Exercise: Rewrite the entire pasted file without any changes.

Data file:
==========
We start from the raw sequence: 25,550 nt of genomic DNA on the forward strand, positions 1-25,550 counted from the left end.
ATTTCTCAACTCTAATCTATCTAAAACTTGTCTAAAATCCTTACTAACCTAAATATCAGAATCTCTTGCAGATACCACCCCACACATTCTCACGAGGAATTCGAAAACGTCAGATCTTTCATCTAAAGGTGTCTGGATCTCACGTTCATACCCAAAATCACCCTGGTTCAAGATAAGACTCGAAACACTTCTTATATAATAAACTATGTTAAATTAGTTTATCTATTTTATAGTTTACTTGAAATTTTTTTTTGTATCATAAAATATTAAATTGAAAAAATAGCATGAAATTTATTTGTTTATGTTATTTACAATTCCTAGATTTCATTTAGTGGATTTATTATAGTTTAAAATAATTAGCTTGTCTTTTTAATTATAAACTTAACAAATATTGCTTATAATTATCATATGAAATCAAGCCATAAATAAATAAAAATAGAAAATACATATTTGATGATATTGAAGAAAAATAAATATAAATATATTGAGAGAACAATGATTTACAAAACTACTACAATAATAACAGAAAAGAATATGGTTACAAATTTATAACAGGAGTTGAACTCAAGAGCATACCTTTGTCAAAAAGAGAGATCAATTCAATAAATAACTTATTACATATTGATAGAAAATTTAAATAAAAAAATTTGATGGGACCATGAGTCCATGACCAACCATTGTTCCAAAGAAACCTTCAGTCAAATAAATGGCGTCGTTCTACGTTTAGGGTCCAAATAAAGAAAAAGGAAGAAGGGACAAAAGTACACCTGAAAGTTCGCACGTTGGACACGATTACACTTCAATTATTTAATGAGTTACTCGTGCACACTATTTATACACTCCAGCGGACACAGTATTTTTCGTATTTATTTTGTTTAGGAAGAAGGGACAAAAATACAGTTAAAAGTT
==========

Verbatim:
We start from the raw sequence: 25,550 nt of genomic DNA on the forward strand, positions 1-25,550 counted from the left end.
ATTTCTCAACTCTAATCTATCTAAAACTTGTCTAAAATCCTTACTAACCTAAATATCAGAATCTCTTGCAGATACCACCCCACACATTCTCACGAGGAATTCGAAAACGTCAGATCTTTCATCTAAAGGTGTCTGGATCTCACGTTCATACCCAAAATCACCCTGGTTCAAGATAAGACTCGAAACACTTCTTATATAATAAACTATGTTAAATTAGTTTATCTATTTTATAGTTTACTTGAAATTTTTTTTTGTATCATAAAATATTAAATTGAAAAAATAGCATGAAATTTATTTGTTTATGTTATTTACAATTCCTAGATTTCATTTAGTGGATTTATTATAGTTTAAAATAATTAGCTTGTCTTTTTAATTATAAACTTAACAAATATTGCTTATAATTATCATATGAAATCAAGCCATAAATAAATAAAAATAGAAAATACATATTTGATGATATTGAAGAAAAATAAATATAAATATATTGAGAGAACAATGATTTACAAAACTACTACAATAATAACAGAAAAGAATATGGTTACAAATTTATAACAGGAGTTGAACTCAAGAGCATACCTTTGTCAAAAAGAGAGATCAATTCAATAAATAACTTATTACATATTGATAGAAAATTTAAATAAAAAAATTTGATGGGACCATGAGTCCATGACCAACCATTGTTCCAAAGAAACCTTCAGTCAAATAAATGGCGTCGTTCTACGTTTAGGGTCCAAATAAAGAAAAAGGAAGAAGGGACAAAAGTACACCTGAAAGTTCGCACGTTGGACACGATTACACTTCAATTATTTAATGAGTTACTCGTGCACACTATTTATACACTCCAGCGGACACAGTATTTTTCGTATTTATTTTGTTTAGGAAGAAGGGACAAAAATACAGTTAAAAGTT